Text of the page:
Restrictive Covenants in Construction Contracts

by Law Week Contributor

While the significant amount of new construction occurring throughout Colorado may be readily apparent, one harsh reality lurking behind the scenes has resulted in increasing frustration and headaches for contractors — labor shortages.

According to a recent article by Forbes, the construction industry workforce “skews heavily toward middle-aged people and there aren’t enough young people getting into the trades to eventually replace them,” and predicts that the “construction labor shortage is expected to amplify in the coming years.” The Associated General Contractors of America consistently reported that 70 percent of construction firms “report that they are having a hard time filling hourly craft positions that represent the bulk of the construction workforce.”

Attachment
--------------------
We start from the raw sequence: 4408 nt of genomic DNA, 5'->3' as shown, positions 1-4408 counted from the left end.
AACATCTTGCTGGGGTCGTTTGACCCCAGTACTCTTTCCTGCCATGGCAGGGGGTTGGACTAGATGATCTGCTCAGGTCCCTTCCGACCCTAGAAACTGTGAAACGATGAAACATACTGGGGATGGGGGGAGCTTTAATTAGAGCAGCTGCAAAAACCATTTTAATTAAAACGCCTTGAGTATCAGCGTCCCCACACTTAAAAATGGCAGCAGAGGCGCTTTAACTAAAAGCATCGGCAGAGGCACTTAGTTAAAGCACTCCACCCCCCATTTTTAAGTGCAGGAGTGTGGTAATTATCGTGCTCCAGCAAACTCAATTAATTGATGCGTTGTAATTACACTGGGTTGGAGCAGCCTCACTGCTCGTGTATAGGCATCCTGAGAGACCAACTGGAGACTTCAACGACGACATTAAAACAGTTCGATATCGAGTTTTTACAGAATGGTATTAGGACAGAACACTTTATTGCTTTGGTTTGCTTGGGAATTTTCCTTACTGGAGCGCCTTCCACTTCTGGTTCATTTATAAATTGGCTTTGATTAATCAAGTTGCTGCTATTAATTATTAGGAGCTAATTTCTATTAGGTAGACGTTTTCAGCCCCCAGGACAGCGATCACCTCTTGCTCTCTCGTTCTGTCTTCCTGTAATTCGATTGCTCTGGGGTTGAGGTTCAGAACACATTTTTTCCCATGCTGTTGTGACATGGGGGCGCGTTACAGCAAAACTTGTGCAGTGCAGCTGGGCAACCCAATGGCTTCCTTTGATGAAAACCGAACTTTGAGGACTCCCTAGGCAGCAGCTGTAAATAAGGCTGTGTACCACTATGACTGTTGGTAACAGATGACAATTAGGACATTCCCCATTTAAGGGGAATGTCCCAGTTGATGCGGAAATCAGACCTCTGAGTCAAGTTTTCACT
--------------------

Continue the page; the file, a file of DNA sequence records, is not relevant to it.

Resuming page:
In Colorado specifically, recent studies show that Colorado has gained 45,000 blue-collar good jobs and 120,000 skilled-services good jobs for workers without BAs between 1991 and 2015. Of these non-BA jobs, the construction industry offers the most, with an estimated 68,000 throughout Colorado.

Although demand for construction continues to boom, these labor shortages and trends have resulted in hikes in the cost of labor, a decrease in the availability of skilled and competent workers and the resulting potential for legal impacts. As a result, one area of concern that construction professionals sometimes glance over, but ought to pay close attention to, is the prevalent use of nonsolicitation agreements in construction agreements in which companies agree not to solicit each other’s employees.

To read this story and other complete articles featured in the October 22, 2018 print edition of Law Week Colorado, copies are available for purchase online.